Thurston Moore is ready to shut down. No, the guitar guru behind the seminal experimental noise outfit Sonic Youth isn’t calling it quits, he just wants to get off the Internet.
“I got my computer stolen about a week and a half ago,” he says in a recent phone interview from his home in western Massachusetts. “It was so fantastic. I loved it. I had like a whole week of bliss, everybody around mewas holding their laptops trying to find a signal and being really anxious about it and I was actually just enjoying life.”
Moore’s computer-less stint, albeit brief, sparked his creative juices and he’s now considering writing a book about shutting down and removing oneself from technological dependency.
“Music, literature, art – I should be able to do these things without being on the grid,” he says. “I mean, what would you have done back in 1985?”
Don’t put that book idea past Moore either. While he’s certainly a busy, busy man – he does, after all, have a 13-year-old daughter, Coco, with Sonic Youth co-founder Kim Gordon and a legendary band to front – that hasn’t kept him from pursuing his share of projects, which include running the label Ecstatic Peace, writing books and recording music on his own terms. On Monday, Moore performs his second solo album “Trees Outside the Academy” at the Great American Music Hall in San Francisco.
The material on “Trees” showcases the lanky rocker’s folksier-side; he plays acoustic guitar and bass with an accompanying string section courtesy violinist Samara Lubelski. The album’s lean, melodic sound receives a little extra beef from Dinosaur Jr.’s J Mascis’ electric guitar work and fellow Sonic Youth member Steve Shelley’s percussion contributions, but Moore says he was reluctant to let things get too electric.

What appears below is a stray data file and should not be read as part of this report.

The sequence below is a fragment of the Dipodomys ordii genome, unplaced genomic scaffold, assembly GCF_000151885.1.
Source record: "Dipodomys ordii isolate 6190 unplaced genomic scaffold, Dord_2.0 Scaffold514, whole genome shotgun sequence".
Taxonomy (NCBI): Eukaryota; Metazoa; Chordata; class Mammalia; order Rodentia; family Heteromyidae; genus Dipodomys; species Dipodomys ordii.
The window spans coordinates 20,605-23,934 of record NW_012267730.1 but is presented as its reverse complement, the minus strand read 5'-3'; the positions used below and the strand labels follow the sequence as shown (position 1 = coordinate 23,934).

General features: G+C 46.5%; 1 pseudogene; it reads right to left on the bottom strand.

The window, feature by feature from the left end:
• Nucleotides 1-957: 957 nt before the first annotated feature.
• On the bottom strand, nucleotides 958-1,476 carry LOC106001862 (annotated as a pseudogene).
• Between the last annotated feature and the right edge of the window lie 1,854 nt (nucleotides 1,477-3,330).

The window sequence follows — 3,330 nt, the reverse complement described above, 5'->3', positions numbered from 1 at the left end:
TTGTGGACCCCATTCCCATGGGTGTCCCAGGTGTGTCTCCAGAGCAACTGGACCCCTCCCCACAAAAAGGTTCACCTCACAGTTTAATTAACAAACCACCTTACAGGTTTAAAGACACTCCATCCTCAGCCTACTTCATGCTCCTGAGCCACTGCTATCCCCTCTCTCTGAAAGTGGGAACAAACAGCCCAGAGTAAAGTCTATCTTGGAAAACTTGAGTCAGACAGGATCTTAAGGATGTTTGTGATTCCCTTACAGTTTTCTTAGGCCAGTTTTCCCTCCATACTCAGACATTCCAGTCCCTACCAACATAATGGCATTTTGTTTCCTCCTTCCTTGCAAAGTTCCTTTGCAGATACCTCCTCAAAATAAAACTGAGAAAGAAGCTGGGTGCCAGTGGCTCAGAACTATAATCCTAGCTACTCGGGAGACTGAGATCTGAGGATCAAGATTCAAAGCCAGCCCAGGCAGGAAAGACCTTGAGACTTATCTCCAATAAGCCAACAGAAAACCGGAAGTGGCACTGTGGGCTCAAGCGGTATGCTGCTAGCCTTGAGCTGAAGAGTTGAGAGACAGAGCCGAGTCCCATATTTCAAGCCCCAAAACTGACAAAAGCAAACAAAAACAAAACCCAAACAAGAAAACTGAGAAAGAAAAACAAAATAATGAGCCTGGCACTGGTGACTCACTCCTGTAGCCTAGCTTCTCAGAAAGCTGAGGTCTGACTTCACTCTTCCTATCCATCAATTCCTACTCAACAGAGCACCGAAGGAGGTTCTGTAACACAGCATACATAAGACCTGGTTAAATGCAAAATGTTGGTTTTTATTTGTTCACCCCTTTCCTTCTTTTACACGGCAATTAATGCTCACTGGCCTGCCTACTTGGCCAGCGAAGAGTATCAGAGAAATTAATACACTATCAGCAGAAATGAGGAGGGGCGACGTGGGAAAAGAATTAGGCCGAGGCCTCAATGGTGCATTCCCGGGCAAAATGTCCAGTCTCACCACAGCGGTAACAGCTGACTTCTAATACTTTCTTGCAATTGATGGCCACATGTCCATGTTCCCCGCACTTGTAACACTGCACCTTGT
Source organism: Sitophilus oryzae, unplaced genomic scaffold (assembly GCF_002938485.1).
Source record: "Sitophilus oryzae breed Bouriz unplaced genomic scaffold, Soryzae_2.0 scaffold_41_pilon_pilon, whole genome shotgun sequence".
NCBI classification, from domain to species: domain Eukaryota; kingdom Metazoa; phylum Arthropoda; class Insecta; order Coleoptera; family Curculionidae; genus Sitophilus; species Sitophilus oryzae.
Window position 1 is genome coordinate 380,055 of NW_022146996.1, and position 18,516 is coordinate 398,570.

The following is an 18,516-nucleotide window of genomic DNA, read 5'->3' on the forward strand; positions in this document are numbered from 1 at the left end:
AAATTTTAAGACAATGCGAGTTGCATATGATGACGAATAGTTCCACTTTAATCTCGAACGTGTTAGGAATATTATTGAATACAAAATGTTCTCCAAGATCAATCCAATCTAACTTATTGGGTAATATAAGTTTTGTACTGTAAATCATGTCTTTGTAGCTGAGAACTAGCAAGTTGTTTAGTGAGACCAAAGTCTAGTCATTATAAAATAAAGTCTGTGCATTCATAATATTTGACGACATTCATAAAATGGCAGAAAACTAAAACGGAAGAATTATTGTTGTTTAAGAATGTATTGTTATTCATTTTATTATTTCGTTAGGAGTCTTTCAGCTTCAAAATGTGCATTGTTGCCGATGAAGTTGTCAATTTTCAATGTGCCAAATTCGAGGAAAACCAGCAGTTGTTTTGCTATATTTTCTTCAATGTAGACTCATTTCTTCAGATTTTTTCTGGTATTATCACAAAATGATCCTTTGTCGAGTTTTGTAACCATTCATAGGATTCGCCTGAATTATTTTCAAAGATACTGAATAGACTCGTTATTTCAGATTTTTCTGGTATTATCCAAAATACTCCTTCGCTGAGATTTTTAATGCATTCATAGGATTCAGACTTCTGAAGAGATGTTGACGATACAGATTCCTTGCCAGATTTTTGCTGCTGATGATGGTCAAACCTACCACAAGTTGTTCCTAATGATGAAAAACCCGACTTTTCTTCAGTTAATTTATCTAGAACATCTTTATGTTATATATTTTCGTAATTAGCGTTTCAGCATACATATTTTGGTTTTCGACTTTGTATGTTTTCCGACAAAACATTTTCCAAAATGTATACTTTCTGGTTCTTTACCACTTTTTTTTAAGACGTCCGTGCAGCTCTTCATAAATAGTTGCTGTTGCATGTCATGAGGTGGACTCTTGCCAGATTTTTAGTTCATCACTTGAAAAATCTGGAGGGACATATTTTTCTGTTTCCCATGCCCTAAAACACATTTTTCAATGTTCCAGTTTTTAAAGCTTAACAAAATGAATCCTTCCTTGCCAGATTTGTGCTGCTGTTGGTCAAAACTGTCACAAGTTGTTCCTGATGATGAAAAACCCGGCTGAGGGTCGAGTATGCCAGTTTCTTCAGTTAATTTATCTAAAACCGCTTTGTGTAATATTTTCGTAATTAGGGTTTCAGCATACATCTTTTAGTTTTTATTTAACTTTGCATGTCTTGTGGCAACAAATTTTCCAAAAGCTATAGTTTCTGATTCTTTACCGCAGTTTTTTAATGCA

“At first, I recorded everything on acoustic and I was going to record everything again on electric to sort of have it as a flavor,” he says. “As soon as I started doing that I said, ‘no, I shouldn’t do this’ because I knew what was going to happen when we started mixing; we were going to start edging towards the electric guitar because that’s something that we understand more and so I refused to track in electric guitar at all.”
Even though the new record is Moore’s first official song-based recording in 12 years – his first was 1995’s “Psychic Hearts” – he readily admits that he’s always wanted to go the solo route, but hasn’t had the time.
“I love playing in a band and will always, but I’ve also always wanted to do this. I don’t have to think about it; everything is fully my creative measure as far as how it’s being presented,” he says. “I want to do it again, maybe put out another album next summer. I don’t want this record to be this sort of flash in the pan kind of side project for myself.”
IF YOU GO
Where: Great American Music Hall, 859 O'Farrell St., San Francisco
When: 8 p.m. Oct. 29
Contact: (415) 885-0750, www.gamh.com
Note: Moore also will appear at 2 p.m. Oct. 28 at Amoeba Records, 1855 Haight St., San Francisco.